Follow Luke from our Bristol store as he takes a good look at Osprey’s lightweight, technical trekking pack.
The new Osprey Exos 48 is a mid-size ultralight backpack, re-designed for the ultimate combination of effective load support, increased durability, and lightweight functionality. To put it through its paces, I’ve been testing it out for the last month by heading out on several fast-paced hikes and wild camps – something which I feel this bag is absolutely perfect for.
I’m often carrying a relatively heavy camera kit whilst out on excursions, so every gram I can save in a backpack is very welcome. The Exos 48 excels in this regard, weighing in at only 1.3kg it’s perfect for active adventuring where mobility and weight are paramount. Despite the generous back ventilation, which did a fantastic job maintaining airflow, the Exos carries loads well and didn’t make me feel like I needed to lean forward to counterbalance the pushed-out weight.
With the nature of what I do, it’s very comforting to know that the main bag body is constructed out of a recycled 100D high tenacity ripstop nylon, so I don’t have to worry too much about charging through the undergrowth and tearing it apart. In fact, the entire bag is made out of recycled materials which is great news for anyone trying to shop more ethically, without compromising on quality.
When out camping I use a very compact 1 man tunnel tent, with no gear porch. So I have to sleep with my kit inside my tent, which considering I often have valuables in my bag, is no big issue. On previous trips when lugging around my 70 litre osprey, my space inside the tent would be severely compromised by the sheer bulk of the bag and its stiff, heavily padded waist straps. With the Exos 48 there was no such issue. The lightweight nylon compresses well and the super flexible hip straps can easily be compacted flat against the bag, meaning it really didn’t intrude too much on my space at all.
Packing the bag is very straightforward. The only access point into the main body of the bag is from the top and it took all my kit with ease, with a little extra space left over in the outside pockets and lid. Having one access point wasn’t a problem for me when wild camping with this bag. With the tent, sleeping bag, and stove at the bottom, I could occupy the upper with things I needed more immediate access to, such as my camera and extra layers, and snack bars sitting in the hip belt pockets with my keys.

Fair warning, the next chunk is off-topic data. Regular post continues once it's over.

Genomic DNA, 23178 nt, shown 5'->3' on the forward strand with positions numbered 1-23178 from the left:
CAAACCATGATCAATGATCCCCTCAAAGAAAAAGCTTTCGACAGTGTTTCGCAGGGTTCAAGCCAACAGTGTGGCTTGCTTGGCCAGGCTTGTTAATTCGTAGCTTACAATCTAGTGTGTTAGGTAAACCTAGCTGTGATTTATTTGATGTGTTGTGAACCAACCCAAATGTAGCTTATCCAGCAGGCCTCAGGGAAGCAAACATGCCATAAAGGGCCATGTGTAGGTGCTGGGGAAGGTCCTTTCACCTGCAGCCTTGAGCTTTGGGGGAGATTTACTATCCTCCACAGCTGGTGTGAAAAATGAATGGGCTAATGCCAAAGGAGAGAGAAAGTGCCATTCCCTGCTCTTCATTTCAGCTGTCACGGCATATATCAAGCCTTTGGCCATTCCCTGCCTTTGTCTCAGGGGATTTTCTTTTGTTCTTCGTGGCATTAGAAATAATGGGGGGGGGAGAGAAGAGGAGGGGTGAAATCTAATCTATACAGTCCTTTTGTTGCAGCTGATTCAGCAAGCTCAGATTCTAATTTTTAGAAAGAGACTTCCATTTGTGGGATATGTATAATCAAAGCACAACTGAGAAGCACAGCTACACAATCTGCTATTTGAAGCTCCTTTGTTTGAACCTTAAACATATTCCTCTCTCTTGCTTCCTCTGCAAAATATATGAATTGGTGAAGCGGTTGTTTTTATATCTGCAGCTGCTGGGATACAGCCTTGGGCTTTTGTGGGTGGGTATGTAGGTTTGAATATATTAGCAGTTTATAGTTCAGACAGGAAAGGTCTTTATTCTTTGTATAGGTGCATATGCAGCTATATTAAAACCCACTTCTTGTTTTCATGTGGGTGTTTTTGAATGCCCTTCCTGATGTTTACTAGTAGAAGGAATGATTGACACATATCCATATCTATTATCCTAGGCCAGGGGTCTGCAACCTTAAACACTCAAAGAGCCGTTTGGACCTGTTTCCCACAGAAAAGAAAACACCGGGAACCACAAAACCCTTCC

When it came to walking and hiking with the bag, it proved to be very comfortable and supportive. For the most part I’ve been carrying between 6 and 9 kilos, and have found it to remain effortless to walk with for multiple hours. Thats one of the reasons I love this 48-litre bag size, in that for multi-day wild camps it forces you to pack a little lighter and take only what you really need. If you find yourself not using the pockets in the detachable lid, then you can remove it and use the FlapJacket underneath, which clips in the same way but saves on even more weight and reduces the height a tad. There’s also loop attachments on the outer for securing walking poles and ice axes, and of course the ability to hold a water reservoir on the inside.
My only concern with this bag is the durability or the of the hip and chest buckles, which have some very thin plastic in the flexible areas. Only time will tell, and luckily replacement buckles are very easy and cheap to source. Another thing to note is that the Exos 48 does not come with a rain cover. The outer has a DWR treatment, but if there’s any chance of heavy rain, you’ll want to be using dry bags or an appropriate waterproof cover.
Concerns aside, the Exos 48 has now become my go-to bag for any multi-day adventures, and thanks to its comfort and incredibly low weight, I think it will be for some time.
The Exos is available in 38, 48, and 58L versions.